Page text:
David F. Warner
My research aims to understand how social structures and practices create and reinforce inequality. As a sociologist and demographer, my approach draws on life course theory to look at individual transitions (and the trajectories in which they are embedded) and their cumulative (both additive and interactive) effect at the population level to illuminate the structural influences on human lives. This orientation does not discount the role of agency in individual lives, but asserts that social structure is paramount because it defines the set of alternatives among which individuals may choose. Thus, my research examines: (1) How individuals’ lives unfold over time within the opportunities and constraints afforded by their position in the social structure, as defined by gender, race/ethnicity, and marital status; and (2) How population-level normalized patterns of behavior, reflecting cumulated individual experiences, demonstrate the (largely) invisible social structures and practices that organize the life course.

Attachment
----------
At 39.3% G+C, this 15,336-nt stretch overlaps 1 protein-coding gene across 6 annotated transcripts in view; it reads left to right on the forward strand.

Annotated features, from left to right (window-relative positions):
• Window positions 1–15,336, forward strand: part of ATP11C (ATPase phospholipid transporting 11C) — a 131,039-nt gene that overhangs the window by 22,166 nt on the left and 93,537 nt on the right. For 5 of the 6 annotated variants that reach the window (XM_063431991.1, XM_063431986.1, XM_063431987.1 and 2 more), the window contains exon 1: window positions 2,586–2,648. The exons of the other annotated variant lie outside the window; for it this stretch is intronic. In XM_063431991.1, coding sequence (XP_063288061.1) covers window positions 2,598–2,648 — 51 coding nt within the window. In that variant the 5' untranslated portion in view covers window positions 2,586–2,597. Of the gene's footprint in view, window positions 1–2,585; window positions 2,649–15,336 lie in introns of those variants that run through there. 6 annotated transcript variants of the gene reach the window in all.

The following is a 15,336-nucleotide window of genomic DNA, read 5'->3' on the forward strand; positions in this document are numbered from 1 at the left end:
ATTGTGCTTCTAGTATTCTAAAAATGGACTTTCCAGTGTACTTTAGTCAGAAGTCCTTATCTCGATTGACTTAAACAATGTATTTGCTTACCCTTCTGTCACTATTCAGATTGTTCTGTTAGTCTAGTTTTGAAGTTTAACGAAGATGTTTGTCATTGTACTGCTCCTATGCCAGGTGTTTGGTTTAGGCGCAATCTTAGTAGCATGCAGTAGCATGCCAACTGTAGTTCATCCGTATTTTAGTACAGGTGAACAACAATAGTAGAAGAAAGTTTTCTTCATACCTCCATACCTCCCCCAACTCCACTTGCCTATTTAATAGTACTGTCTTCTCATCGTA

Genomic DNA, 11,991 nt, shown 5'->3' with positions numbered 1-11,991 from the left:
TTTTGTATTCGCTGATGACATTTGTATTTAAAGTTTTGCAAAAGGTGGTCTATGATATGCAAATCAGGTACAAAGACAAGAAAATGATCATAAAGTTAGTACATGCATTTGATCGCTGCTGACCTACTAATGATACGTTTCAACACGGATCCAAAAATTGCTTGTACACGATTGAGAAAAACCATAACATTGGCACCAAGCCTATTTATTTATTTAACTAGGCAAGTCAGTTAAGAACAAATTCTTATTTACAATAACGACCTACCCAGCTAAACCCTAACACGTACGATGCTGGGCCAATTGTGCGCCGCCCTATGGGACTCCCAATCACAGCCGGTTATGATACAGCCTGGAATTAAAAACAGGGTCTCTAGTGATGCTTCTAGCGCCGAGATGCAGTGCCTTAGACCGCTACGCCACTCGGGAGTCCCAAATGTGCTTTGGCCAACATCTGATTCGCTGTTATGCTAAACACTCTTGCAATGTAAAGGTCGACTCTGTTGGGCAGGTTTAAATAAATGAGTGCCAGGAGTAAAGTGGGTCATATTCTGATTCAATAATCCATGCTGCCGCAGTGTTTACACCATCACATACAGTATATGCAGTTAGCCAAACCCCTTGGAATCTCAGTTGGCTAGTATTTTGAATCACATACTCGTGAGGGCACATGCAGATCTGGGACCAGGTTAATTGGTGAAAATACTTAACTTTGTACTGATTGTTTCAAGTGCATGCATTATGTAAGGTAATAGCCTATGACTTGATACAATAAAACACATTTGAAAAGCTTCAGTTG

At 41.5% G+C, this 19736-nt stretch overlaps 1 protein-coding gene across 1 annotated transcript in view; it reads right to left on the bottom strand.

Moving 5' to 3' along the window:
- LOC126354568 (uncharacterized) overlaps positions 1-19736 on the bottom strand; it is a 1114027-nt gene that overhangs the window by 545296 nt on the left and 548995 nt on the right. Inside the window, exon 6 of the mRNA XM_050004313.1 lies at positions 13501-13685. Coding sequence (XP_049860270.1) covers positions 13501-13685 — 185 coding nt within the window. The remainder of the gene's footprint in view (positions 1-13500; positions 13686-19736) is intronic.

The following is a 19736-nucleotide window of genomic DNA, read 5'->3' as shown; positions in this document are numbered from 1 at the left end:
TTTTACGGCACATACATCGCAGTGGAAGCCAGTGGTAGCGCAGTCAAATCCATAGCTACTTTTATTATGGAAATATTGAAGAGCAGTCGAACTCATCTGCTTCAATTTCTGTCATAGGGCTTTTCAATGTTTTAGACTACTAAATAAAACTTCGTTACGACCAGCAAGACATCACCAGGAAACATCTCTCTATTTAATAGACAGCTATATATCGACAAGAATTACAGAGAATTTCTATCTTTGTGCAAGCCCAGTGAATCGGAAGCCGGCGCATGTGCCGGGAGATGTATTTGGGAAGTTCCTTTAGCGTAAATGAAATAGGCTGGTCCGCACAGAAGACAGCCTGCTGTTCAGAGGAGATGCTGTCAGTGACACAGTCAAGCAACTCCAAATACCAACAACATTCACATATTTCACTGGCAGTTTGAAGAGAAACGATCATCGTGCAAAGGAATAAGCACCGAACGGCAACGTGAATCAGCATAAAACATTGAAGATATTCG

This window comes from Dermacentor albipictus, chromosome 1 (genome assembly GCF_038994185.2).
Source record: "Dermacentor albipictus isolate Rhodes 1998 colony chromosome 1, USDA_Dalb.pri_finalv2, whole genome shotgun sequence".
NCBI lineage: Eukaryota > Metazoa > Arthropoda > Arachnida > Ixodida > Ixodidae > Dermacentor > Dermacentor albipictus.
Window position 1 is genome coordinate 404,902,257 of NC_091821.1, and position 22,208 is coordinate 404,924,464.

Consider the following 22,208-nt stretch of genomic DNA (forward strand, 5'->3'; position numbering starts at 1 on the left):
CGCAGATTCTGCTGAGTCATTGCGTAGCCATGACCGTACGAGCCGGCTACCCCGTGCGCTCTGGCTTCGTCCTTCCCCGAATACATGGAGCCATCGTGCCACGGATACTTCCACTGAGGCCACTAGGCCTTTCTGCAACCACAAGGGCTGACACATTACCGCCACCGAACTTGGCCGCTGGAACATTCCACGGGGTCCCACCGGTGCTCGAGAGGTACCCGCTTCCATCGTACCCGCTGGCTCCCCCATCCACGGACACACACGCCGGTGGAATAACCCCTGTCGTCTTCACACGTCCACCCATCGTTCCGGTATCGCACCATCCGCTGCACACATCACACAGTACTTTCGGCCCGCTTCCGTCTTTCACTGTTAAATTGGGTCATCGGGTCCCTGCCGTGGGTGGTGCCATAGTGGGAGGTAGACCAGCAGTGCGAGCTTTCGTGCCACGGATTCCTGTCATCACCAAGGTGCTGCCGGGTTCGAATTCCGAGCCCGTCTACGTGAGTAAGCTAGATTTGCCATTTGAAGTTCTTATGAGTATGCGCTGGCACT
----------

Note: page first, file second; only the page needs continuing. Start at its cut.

In my efforts to understand how social structure and practices create and reinforce inequality across the life course, my research has been concerned with two board substantive areas—Work & Retirement and Heath & Well-Being. Increasingly, my research agenda is moving towards life course models of stratification in health, disability, and mortality. My research has appeared in the Journal of Health and Social Behavior, Social Science Research, Social Science and Medicine, Social Forces, Population Research and Policy Review, the Journal of Gerontology: Social Sciences, and several edited volumes.